This historical, the second in the Fortune’s Bride Series, Book 2, entertained me and kept me guessing! Regina has a knack for inventing characters we can all identify with—some we like and some, not so much! Thankfully, I really like the main characters. Fortune, the cat, plays a larger role in this book and I smiled through those scenes!
Everyone from Gussie to Beau Villers to the main characters—Patience Ramsey and Sir Harry Orwell as well as those secondary characters sprinkled between the lines, made this a fun and interesting novel. I like the setting and time period—Essex, England, March 1812. There is just something about slipping into the past and watching characters duck in and out of the social expectations and bondage to make choices that can loosen those restraints for them to become a bit more free and courageous!
This story was precious, complete with the family crest “To risk is to live.” I loved the special interest that Miss Augusta Orwell, Henry’s Aunt Gussie, drew the women into assisting her with. This is a sweet romance, clean and winsome and I highly recommend this book and series so far! I did receive this novel for free to offer me the opportunity to review this. I only post reviews on the books that I can recommend highly. Every book and author has a reader. I tend to be a bit picky in my reviews for I want others to have a reading experience that they can’t put down.
Questions for Regina:
I loved the theme in this novel about concern for reputations. What inspired that focus for this novel?
In the Regency period, sometimes a lady’s reputation was all she had. If her family was poor or somehow lost their income, if she wasn’t particularly beautiful or talented, knowing she was a lady of virtue might still be enough to attract a gentleman’s attentions. While Patience Ramsey, my heroine, is quite pretty, she doesn’t think of herself that way. She holds her reputation dear, so when a false engagement to Harry comes up, she has to consider the price very, very carefully.
This novel and Never Doubt a Duke have lovely covers. Did you design those?
I did not. My talent seems to be with words, not design. The wonderful Kim Killion at the Killion Group designs all my covers. The pictures of the ladies themselves are from Period Images.
I love the character Lydia Villers. Will she be in a future novel? (My mind is inventing her future. 😉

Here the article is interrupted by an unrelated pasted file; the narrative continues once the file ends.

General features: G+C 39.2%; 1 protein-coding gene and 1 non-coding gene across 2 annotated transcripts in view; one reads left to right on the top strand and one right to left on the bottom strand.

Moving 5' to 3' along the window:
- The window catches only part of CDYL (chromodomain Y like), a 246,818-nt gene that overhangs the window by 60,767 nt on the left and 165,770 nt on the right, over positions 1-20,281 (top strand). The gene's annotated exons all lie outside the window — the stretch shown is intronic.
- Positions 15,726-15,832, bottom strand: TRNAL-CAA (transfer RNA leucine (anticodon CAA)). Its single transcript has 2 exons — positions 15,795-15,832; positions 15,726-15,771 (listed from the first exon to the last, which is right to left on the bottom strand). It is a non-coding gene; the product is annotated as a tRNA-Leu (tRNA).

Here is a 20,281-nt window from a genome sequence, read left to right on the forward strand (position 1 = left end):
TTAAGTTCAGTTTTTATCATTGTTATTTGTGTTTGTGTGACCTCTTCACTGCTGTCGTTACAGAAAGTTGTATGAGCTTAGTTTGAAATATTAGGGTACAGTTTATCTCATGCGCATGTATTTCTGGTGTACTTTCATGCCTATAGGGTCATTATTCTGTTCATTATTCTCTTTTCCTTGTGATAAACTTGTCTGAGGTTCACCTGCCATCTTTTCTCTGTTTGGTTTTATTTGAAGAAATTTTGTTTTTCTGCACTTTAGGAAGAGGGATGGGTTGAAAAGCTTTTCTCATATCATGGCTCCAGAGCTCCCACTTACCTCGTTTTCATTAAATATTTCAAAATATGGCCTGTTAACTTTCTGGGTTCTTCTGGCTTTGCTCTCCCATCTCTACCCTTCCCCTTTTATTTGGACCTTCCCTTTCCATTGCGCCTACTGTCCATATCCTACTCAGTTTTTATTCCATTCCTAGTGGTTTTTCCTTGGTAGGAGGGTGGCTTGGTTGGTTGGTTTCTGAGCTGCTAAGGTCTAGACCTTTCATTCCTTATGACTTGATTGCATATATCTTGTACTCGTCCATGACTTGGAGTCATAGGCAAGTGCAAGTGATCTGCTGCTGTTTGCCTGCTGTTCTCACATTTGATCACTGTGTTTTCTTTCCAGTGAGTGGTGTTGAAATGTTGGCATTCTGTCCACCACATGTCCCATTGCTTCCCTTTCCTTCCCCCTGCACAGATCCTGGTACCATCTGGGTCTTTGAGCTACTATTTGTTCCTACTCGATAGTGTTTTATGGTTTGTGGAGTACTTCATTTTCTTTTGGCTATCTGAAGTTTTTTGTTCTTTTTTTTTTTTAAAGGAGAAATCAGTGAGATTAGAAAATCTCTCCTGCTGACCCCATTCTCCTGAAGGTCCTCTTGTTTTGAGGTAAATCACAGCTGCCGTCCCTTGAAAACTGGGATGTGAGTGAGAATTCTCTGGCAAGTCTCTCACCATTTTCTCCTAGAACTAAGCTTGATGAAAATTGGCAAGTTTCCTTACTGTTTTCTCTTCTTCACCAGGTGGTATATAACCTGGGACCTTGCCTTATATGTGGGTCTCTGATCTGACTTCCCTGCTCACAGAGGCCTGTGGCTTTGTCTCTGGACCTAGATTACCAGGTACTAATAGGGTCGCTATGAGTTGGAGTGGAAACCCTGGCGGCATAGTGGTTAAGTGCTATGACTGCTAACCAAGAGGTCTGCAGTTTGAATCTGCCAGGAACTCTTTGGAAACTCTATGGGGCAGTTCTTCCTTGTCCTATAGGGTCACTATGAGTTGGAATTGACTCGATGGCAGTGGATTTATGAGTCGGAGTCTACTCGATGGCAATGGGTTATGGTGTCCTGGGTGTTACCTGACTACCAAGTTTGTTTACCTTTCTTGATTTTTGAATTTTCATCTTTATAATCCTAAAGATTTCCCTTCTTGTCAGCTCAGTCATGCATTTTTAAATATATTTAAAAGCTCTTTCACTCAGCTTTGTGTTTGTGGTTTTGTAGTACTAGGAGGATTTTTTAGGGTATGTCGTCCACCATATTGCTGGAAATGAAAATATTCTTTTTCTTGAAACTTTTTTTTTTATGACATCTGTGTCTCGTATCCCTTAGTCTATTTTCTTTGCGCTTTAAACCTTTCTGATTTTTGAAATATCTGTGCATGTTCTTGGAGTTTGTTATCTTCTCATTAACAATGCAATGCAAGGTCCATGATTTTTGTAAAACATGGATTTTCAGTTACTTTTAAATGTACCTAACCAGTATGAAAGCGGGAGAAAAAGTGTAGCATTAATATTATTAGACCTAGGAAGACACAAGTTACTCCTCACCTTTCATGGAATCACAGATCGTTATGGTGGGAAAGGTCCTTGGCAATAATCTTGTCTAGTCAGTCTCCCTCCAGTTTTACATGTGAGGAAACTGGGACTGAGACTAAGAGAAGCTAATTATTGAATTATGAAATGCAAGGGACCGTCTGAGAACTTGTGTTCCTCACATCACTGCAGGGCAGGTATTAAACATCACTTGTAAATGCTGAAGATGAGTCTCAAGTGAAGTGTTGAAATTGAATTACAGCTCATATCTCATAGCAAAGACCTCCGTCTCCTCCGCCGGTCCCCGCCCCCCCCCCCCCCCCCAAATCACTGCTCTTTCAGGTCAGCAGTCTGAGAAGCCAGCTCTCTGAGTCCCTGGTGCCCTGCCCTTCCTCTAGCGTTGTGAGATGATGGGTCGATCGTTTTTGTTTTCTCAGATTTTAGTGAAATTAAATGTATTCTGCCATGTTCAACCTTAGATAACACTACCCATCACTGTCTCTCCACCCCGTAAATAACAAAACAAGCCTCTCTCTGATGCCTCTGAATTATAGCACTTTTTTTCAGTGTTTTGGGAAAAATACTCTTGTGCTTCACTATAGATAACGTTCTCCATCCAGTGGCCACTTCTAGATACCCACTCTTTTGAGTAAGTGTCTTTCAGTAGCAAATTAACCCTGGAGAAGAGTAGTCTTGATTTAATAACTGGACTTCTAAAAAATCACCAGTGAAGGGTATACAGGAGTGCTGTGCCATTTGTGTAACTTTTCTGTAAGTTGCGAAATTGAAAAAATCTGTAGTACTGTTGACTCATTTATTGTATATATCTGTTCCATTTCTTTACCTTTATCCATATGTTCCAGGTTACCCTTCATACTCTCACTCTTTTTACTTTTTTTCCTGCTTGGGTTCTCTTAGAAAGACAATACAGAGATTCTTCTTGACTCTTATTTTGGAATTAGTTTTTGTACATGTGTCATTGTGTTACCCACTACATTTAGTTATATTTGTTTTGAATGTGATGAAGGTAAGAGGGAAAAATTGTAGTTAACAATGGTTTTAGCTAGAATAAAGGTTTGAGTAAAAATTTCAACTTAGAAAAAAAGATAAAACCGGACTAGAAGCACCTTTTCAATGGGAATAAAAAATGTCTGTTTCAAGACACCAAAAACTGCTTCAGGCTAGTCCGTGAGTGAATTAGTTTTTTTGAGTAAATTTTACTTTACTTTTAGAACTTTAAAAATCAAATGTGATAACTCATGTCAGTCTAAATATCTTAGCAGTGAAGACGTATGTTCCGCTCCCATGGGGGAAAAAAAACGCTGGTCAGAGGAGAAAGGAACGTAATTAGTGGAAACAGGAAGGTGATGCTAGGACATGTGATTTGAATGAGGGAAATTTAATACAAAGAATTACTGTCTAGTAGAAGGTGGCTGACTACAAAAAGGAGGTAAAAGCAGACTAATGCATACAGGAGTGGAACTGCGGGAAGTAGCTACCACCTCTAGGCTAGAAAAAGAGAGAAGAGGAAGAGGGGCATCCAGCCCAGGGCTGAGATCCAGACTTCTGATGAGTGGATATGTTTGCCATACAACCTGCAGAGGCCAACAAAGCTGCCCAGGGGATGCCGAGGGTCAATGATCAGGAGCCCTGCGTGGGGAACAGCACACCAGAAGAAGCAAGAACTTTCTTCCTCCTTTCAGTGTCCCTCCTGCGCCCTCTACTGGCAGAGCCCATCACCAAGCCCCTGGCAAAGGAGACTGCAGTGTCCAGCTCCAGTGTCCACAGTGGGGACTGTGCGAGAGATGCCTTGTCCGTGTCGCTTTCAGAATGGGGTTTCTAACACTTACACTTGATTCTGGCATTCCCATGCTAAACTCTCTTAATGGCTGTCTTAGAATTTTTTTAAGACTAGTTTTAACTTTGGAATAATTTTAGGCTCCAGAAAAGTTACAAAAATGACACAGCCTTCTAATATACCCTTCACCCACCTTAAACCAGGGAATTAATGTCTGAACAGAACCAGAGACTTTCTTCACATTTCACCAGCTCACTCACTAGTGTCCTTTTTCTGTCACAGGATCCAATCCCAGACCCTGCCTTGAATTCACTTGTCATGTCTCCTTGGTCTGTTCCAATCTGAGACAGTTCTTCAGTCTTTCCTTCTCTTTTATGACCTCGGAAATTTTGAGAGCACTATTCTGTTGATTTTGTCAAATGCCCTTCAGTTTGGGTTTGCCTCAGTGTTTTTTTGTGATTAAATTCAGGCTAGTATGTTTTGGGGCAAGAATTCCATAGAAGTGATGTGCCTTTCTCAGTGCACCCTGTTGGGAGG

I’m so glad you enjoyed Lydia! She is near to my heart too. Lydia plays a small role in the next book, Never Envy an Earl, and she gets her own book this fall in Never Vie for a Viscount.
Was a host or hostess really so accommodating to visitors in this time period? (We authors would hate that—we like our writing time and reflection time don’t we!)
Yes, we do! I don’t think I could have been as accommodating as Gussie. I’m sure there were some in the Regency period who simply let it be known they did not entertain, but it wasn’t uncommon among the upper class to be invited toward the end of the summer and into the hunting season to stay at anywhere from two weeks to a month with your host at his/her country estate. Sometimes dozens of guests would be invited. It sounds like a lot, but consider the fact that Chatsworth, the home of the Dukes of Devonshire, has 250 rooms!
I’d just watched A&E’s C. S. Forester’s Horatio Hornblower movie. This provided time for me to reflect on a side of Napoleon that I’d not known. Was the tension between England and France a deciding point for why you wrote in this time period?
Yes. Napoleon makes for such a wonderful villain. 😊 And it was a tense time in England. Slightly before the Regency, about 1805, there was terrible fear of invasion. Even though the French never found a way to bring troops across the Channel, many in England couldn’t forget the threat. Napoleon, Old Boney to some, was the monster under the bed. Children were told to behave, or he would come for them. He was burned in effigy every Guy Fawkes Day. Bringing him down was the goal of many an Englishman.
Is there anything else you would like to share about this novel?
It was a lot of fun planning for “the worst house party in the history of England,” as one of my characters calls it. I love a swashbuckling hero, and Sir Harry with his spying and climbing in windows and proposing marriage on a whim and utter devotion to his beloved aunt Gussie, certainly qualified.
How do you wish for your readers to contact you?
www.reginascott.com * newsletter signup www.eepurl.com/baqwVT
Thank you so much, Sue! I appreciate how you share books with readers!
Never Doubt a Duke, Book 1 in the new Fortune’s Brides series, 5/18/18
Never Borrow a Baronet, Book 2 in the Fortune’s Brides series, 6/13/18